1. We had just started our unit on volcanoes (after having finished our unit on earthquakes) and I came back to my room one afternoon after my carpool duty, and this was left on the board for me. (*smiles*) 

(To be continued...)

Our Parking Lot

Science is all about asking questions. I try to instill this in my students every day. But sometimes in our class discussions the girls get SO interested and SO curious that we follow a rabbit trail of fascinating questions instead of the well-worn path. For example, without even realizing it we have departed our main topic of the moon's rotation around the earth and are suddenly discussing black holes and what happens to an astronaut if he left a spacecraft without a protective suit.

The parking lot is the perfect way to keep the students on track. Whenever someone asks a thoughtful, content-related question that we just don't have time to expand upon at the moment, I tell her to "park it." (Translation: Write it on a sticky note and put it on our Parking Lot poster.) I keep sticky note pads in little supply boxes on each table, so they are within easy reach. My girls are so used to this process now that many times they won't even raise their hands to ask. Instead of interrupting the discussion they simply get up quietly and park their question on the Parking Lot!

At the end of the week, I choose the best/most interesting questions and answer them on our class Blackboard page, complete with the girl's name who asked, and my answer.

My Favorite No

I recently found a wonderful resource online called Teaching Channel. It is jam-packed with wonderful videos to inspire your classroom teaching! One of my favorites is a short video on a strategy called "My Favorite No." It uses a traditional warm-up exercise done in the beginning of class and makes it more meaningful to the students by analyzing a student-generated wrong answer (the "favorite no"). I think this has wonderful implications in any classroom, regardless of subject area, especially because you are helping to foster risk-taking as well as higher-level thinking skills. I will definitely be using this in my own classroom!

Great gone lazy?

I am a great teacher gone lazy.

Or perhaps I am just tired. :P

Either way, it's funny. I feel like I was working harder to constantly improve my own teaching when I was working in the public school. Somehow the innate ability and natural sense of engagement that these girls come in the door with here have somehow unconsciously given me permission to let go of my drive to consistently make my lessons better.

These girls deserve more from me than this.

Why is it that creativity seems to be the first thing lost? This is my seventh year, and I feel like my level of creativity has steadily waned over that time.

I suppose this blog is an attempt to gather some of that lost creativity back. And to inspire both myself and others to continually get better in their craft. I hope that over time, this blog will be both a place of reflection and growth for me. I want to get out of this "teaching plateau" and reach for teaching that doesn't just get the job done. But teaching that truly sparkles.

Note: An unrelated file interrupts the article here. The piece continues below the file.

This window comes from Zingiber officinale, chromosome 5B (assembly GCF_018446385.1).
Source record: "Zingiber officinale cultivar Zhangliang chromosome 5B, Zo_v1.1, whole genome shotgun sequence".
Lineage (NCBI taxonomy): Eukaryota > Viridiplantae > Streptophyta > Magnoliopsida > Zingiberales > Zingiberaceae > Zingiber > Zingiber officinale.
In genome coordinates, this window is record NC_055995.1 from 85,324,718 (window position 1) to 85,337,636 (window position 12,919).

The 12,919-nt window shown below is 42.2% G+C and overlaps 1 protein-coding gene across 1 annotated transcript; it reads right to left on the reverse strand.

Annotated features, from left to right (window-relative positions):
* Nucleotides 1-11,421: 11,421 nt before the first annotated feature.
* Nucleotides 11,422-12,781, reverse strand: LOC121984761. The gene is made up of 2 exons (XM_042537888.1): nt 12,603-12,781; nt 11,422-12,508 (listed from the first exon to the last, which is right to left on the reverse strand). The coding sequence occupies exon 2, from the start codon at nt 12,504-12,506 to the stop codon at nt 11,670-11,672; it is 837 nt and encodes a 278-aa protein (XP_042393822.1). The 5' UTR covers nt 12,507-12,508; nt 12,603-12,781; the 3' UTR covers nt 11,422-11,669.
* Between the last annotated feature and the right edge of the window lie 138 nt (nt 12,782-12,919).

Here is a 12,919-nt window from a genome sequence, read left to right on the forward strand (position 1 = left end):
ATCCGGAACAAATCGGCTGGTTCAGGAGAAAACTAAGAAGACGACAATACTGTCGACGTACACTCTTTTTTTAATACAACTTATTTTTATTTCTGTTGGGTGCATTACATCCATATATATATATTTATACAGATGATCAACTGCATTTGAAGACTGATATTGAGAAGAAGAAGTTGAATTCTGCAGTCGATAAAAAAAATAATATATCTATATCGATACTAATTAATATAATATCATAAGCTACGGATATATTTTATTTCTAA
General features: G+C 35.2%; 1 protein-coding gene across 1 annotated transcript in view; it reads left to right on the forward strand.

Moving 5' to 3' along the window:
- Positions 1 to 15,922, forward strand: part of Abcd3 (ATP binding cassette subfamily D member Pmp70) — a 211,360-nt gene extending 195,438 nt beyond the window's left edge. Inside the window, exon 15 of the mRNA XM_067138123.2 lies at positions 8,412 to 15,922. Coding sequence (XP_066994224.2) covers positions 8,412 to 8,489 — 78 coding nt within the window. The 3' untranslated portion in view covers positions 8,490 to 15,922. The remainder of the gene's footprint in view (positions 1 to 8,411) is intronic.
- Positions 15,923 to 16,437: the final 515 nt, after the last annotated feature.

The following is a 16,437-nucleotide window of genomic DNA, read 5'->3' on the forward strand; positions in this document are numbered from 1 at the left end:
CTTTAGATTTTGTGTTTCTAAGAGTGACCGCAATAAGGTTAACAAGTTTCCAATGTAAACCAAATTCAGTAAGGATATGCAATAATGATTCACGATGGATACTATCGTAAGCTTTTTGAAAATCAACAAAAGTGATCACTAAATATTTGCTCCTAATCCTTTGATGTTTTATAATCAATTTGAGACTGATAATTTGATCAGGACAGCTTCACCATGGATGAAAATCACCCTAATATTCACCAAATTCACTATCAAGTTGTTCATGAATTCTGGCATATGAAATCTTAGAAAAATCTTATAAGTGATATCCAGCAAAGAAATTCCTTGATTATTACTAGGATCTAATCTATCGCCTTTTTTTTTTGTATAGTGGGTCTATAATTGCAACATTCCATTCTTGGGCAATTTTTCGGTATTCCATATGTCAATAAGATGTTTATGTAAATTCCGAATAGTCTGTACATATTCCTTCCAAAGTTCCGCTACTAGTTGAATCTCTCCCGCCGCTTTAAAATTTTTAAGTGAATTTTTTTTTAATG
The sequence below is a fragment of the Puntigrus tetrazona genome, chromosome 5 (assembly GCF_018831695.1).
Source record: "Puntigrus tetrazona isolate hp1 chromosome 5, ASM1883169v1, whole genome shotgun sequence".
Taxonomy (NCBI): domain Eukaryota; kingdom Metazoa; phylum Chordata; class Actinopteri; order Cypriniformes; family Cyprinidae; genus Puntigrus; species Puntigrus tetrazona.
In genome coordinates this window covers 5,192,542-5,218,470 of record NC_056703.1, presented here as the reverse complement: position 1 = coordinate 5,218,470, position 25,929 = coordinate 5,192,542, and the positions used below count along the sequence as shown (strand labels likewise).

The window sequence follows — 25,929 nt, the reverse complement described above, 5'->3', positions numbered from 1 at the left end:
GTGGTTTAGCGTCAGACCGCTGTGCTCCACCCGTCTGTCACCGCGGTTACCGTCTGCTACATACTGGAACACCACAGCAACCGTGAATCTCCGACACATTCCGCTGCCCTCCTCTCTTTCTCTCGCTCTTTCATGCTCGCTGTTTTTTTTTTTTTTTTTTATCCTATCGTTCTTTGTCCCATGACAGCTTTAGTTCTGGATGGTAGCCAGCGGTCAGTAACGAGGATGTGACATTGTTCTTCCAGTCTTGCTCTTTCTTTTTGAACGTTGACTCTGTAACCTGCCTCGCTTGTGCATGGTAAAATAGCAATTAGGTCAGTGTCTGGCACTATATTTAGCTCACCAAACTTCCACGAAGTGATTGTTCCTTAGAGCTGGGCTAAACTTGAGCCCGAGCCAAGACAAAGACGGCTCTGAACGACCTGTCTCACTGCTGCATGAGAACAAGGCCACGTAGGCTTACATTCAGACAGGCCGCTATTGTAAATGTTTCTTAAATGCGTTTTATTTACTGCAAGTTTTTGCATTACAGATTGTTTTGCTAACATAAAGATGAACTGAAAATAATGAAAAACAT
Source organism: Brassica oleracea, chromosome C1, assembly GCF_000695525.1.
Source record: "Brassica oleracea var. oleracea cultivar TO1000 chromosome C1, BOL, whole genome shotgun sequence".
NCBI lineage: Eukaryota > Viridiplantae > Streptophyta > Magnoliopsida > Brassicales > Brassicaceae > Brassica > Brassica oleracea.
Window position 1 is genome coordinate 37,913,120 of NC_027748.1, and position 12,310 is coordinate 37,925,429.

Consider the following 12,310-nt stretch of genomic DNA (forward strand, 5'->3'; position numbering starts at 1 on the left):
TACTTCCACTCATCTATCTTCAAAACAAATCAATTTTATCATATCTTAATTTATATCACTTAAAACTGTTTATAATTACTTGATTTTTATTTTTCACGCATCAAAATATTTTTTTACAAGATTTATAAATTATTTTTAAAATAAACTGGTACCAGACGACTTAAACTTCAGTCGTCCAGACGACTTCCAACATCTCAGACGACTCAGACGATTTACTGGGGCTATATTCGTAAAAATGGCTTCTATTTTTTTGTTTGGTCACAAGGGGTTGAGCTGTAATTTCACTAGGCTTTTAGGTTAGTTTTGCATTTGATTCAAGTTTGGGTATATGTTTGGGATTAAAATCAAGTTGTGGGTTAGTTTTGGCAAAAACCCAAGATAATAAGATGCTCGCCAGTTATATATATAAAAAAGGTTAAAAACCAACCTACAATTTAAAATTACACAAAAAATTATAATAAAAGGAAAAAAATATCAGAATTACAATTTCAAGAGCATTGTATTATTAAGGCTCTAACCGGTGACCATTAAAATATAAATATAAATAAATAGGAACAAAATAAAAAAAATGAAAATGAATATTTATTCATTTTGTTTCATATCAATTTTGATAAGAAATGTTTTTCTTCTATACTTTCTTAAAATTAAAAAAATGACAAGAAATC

Because perhaps teaching that sparkles will translate into learning that sparkles, too!

To watch this video that inspired this post, click here.

Welcome to my classroom!

My name is Leah. I teach 6th grade science at an all-girls private school. This is my seventh year teaching, and I absolutely love it! I decided to start a blog as a way to record my reflections, express my frustrations, and pass along helpful hints to my colleagues and teacher friends, both past and present! To start things off, I thought I would give you a tour of my room. Enjoy!

First, my room is expansive. I realize and appreciate this characteristic every day I come to school. It may actually be the largest classroom in the middle school (if not the entire school), and was the final selling point for my decision to come teach here.

On one side are the student tables which face the whiteboard and digital projector. On the other are the lab tables, sinks and storage cabinets. There is also a student center, a rolling demonstration cart (complete with sink and power outlet), a massive bookshelf, two standing glass-front cabinets, a refrigerator, filing cabinet and a fantastic L-shaped teacher desk. It is truly a science teacher's dream come true!!

This classroom (by it's geography alone) has allowed me and inspired me to create dynamic, student-centered lessons and laboratory exercises that I have never been able to do before in my teaching career. The girls can get up and move around, migrate through stations, work in pairs, work in groups, all without leaving the room!

(Oh, and by the way, don't worry. These pictures were taken at the start of the school year. I WISH my room was still that neat and orderly right now!)

Also, be on the lookout for more details and photos from my classroom. Perhaps they will give you ideas for organization or time/space management in your own room!